‘A Stitch in Time’ artwork to be removed from Rosemount site

The art installation 'A Stitch In Time' gifted to Derry following the 2013 City of CUlture year.
The art installation 'A Stitch In Time' gifted to Derry following the 2013 City of CUlture year.

Derry’s ‘A Stitch In time’ artwork is to be removed from its site atop Rosemount Factory and put into storage following repairs until a new site can be found.

The proposal was endorsed by Councillors sitting on Derry City & Strabane District Council’s Business & Culture Committee on Tuesday evening.

The Committee was told that the artwork - which was gifted to the city by former Culture Minister Caral ni Chuilin following the 2013 City of Culture year - is now in a bad state of repair.

In a report presented to the Committee, Head of Culture Aideen McCarter detailed how the artwork was commissioned by Artichoke for Lumiere as part of the City of Culture programme.

The installation by Tim Etchells is a 22-metre long and two-metre high artwork of steel letters adorned with hundreds of LED bulbs. Ownership of the artwork was subsequently transferred to the former Derry City Council.

Aideen McCarter said that at present, the Council makes an annual licence fee payment of £2,000 + VAT to retain the installation in situ.

In February this year, she said Council officers were made aware of a structural failure within A Stitch in Time , with additional works expected to cost around £12,350.

On top of this, the recurring annual maintenance costs for electrical repairs and relamping sits at around £4,950.

She said it would be “prudent at this stage to remove the artwork from the current site and place in secure storage so that essential repairs can be carried out and consideration given to a more cost effective site or solution for a future reinstall on a temporary or full time basis.”

The deinstallation will cost £10,000 and requires permissions from Artichoke and the artist.

Sinn Féin Councillor for the Rosemount area Mickey Cooper said that when ‘A Stitch In Time’ was installed, it received a lot of attention, adding that it “looked great until bulbs started popping”.

He said the original LED lights were replaced to try and rectify this and said that if some bulbs pop it could end up in a different spelling that wouldn’t be desirable writ large over the city. “We want to make sure its restored to its proper condition and then find a more suitable site. It’s iconic but at the minute it’s not working the way we want it to,” he said.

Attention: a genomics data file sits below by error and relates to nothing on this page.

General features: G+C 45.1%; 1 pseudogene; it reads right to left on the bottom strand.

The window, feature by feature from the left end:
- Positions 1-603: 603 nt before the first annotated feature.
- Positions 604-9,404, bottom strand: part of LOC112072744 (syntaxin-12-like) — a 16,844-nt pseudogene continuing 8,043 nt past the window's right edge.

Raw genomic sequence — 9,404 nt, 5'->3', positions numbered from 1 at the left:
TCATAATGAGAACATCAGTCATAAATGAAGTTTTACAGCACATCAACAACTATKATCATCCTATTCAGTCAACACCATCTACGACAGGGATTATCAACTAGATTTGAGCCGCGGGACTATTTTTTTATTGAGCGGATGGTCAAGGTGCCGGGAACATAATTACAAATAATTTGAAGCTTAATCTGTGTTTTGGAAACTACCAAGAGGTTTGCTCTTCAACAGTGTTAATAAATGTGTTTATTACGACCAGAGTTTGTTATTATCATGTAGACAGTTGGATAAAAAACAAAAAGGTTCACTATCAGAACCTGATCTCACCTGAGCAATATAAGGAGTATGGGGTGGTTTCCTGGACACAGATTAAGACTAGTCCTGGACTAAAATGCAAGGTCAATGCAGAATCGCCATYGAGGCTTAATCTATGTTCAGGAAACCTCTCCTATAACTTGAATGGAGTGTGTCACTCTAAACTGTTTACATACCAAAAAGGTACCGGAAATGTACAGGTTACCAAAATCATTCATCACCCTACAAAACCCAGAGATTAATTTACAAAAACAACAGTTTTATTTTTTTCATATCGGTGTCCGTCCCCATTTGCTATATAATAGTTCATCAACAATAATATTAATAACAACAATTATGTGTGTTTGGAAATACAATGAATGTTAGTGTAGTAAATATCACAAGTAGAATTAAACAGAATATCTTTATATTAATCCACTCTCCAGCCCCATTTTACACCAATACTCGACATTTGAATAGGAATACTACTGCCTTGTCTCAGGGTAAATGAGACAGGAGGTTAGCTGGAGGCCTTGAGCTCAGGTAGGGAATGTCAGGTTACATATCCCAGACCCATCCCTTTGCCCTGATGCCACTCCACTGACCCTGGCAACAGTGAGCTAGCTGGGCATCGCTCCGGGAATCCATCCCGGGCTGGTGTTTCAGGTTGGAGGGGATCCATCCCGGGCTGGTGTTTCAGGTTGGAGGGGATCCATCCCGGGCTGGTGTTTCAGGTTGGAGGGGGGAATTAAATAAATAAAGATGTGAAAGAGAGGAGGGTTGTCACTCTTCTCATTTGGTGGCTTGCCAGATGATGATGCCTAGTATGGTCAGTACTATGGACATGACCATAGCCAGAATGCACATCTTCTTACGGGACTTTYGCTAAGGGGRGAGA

People Before Profit Colr. Eamonn McCann said he wasn’t sure any site would be suitable for the installation and claimed it “wasn’t the most dazzling” of the light installations brought to the city by Lumiere in 2013.

“If we were going to save anything from the City of Culture year that should have been the last thing,” he said.

Colr. McCann said he had heard it said it was ironic that the sign was erected above a former shirt factory that was no longer operating and said it should be “taken down in the cheapest way possible”.

Chairing the meeting, Aontú Colr. Anne McCloskey concurred and said she would suggest a skip.

DUP Colr. Hilary McClintock however said the artwork was iconic and a “reminder of our past heritage”.

She said that finding an alternative site could be difficult as in its present location it can be seen from right across the city.

SDLP Colr. Rory Farrell said that what was presented as a gift is now costing the Council money and called on Council officers to see if maintenance funding could be sourced from the Department of Communities to help with its upkeep.

Colr. Farrell initially suggested the Council postpone a decision until they hear back from the Department, but later agreed to the recommendation to take it down now after being told the site fee was due for renewal soon.

The Committee endorsed Colr. Cooper’s proposal to remove the piece now and carry out the repair works, which was seconded by Sinn Féin Colr. Sandra Duffy.